History and Culture on Display as Pedal the Plains Cruises through Southeast Colorado
Hundreds of cyclists passed through southeast Colorado this past weekend for the fifth annual Pedal the Plains ride.
Darla Wyeno has always lived in Crowley, Colorado. She's now the town clerk and says she knows each of the town's 190 residents. Wyeno helped open the Crowley Heritage Center and museum in the town hall in 1994 and is still its curator.
The Crowley Heritage Center was an educational stop on the first day of the Pedal the Plains ride.
"It's our community building and county museum," she said, "and we're very proud of it."
On this warm Friday afternoon, hundreds of people came through the basement museum, most of them wearing bike helmets and spandex shorts.
Wyeno has written a book about Crowley history. As she ages, she says she'll need to find someone to take over her jobs.
Visitors read display boards Wyeno had made about Crowley County's past successes. Antique clothing, saddles, and other artifacts were also on display.
"This is wonderful to have all these people from other countries, all over the United States to come here and how proud they are to be able to be a part of this. And how proud I am to show it to them!" Wyeno said.
Another educational stop was Bobby's Bird Farm. The property was full of animal enclosures for hundreds of birds as well as other animals.
One employee carried a baby wallaroo for cyclists to pet. Others showed visitors miniature pigs and zebras.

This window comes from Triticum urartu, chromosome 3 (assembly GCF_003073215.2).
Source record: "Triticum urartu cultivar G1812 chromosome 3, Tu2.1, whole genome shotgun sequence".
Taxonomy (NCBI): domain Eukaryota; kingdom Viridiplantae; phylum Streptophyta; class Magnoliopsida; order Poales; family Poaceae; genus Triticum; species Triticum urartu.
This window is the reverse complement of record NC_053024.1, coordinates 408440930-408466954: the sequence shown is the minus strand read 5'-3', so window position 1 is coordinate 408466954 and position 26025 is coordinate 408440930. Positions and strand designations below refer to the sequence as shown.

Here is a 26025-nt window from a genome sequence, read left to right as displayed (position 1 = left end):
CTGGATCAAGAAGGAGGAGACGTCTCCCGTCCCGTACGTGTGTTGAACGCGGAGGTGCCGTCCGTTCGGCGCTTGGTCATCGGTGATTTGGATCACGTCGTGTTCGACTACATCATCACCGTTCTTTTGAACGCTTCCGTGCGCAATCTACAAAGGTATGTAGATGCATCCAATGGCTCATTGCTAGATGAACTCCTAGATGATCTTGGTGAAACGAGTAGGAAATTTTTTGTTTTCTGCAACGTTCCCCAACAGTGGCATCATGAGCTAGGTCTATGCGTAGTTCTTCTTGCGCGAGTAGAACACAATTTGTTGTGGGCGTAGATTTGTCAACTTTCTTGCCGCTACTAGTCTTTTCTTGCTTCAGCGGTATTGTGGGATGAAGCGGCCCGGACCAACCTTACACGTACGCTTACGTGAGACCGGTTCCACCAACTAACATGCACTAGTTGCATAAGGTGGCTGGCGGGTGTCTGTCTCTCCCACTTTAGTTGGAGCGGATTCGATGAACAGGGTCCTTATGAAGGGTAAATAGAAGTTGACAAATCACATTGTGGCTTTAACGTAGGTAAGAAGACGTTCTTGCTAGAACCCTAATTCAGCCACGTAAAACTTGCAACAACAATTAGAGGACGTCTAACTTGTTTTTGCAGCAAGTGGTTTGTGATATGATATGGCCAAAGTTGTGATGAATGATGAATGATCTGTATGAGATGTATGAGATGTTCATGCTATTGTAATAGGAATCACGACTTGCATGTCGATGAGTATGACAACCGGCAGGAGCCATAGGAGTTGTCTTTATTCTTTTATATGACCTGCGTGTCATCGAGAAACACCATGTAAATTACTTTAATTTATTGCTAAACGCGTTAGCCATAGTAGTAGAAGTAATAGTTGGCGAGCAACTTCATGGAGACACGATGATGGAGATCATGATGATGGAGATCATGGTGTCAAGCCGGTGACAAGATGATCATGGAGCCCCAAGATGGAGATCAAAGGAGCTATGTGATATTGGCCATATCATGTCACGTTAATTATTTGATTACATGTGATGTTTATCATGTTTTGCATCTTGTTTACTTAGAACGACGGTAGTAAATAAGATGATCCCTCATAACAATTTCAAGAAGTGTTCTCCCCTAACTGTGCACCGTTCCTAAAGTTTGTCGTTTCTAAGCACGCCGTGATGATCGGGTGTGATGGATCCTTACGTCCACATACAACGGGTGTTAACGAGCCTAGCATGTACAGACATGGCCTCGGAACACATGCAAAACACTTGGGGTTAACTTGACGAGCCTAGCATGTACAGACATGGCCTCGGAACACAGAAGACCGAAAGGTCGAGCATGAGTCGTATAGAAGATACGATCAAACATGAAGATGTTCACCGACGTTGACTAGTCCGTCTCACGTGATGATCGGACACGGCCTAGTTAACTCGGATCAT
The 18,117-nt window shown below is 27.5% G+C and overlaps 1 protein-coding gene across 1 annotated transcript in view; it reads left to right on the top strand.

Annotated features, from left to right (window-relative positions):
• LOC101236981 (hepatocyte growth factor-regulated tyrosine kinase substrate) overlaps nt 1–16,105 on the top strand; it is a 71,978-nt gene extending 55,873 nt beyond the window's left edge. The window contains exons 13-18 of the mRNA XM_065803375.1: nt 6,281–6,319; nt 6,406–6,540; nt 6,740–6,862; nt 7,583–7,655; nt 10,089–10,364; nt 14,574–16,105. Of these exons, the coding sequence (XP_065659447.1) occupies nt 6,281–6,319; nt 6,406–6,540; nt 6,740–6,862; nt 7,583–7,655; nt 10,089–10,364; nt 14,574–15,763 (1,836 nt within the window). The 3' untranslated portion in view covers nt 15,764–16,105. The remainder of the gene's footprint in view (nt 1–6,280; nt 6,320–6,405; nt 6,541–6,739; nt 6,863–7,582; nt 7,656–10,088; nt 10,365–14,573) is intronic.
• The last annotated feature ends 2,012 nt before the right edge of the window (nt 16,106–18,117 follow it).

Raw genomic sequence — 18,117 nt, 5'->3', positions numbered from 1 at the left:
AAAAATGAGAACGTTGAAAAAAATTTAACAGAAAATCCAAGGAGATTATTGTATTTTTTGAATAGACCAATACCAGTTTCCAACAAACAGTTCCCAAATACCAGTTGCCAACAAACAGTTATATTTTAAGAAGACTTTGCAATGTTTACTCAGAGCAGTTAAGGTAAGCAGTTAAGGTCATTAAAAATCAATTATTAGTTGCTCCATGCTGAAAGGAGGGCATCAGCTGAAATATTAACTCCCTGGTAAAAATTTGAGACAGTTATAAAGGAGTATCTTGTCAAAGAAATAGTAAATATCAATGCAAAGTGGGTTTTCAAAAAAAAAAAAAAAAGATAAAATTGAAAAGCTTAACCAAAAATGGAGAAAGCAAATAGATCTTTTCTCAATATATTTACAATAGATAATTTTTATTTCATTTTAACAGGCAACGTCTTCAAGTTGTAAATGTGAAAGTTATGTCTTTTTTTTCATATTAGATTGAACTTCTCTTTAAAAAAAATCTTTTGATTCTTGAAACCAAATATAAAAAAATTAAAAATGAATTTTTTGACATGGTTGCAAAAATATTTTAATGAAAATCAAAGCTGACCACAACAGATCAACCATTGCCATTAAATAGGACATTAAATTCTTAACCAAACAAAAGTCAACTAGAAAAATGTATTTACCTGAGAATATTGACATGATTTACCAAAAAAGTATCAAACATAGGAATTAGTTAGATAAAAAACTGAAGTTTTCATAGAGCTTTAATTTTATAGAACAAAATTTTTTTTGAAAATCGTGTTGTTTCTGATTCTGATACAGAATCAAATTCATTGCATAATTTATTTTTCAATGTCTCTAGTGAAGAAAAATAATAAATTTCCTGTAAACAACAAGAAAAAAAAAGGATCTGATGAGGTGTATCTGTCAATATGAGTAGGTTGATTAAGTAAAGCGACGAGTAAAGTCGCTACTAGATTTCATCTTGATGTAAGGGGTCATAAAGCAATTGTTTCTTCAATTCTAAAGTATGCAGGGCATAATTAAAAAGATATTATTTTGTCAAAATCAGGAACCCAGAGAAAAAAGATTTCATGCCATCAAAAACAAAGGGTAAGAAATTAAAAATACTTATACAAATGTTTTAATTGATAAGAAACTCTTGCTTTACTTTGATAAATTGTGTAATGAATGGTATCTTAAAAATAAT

Bobby Franks, farm founder, grew up in Ordway and said he was glad to see all the riders, and never had this many people stop by at once before.
Silverthorne resident Ian Monk is part of the safety team for Pedal the Plains. He was there to promote bicycle safety and help cyclists if something went wrong on the ride. He says the ride is a great way to get to know eastern Colorado.
"Myself, I'd only ever been through the eastern plains going somewhere else," he said. "Never really stopped at the towns to see what goes on. So it's been a huge education, and we want to come back and spend more time out here."
Along the route, cyclists collected oranges and trail mix from 4-H clubs at aid stations. Residents of various towns came out of their houses to wave at passing riders from their front porches.
Pat Cabrera brought his son, Nate, age nine, to ride the first leg. Cabrera manages the medical supply store in Ordway.
"First of all I want them to enjoy the outdoors and the freedom, just being outside," he said of his son and son's friend. "And being with friends, it's so much better. Together."
The 150 mile, three-day ride passed through Fowler, Ordway, and La Junta. Riders had the option of doing a 100 mile "Century Ride" on the second day. There were nearly 20 educational stops throughout the full route.
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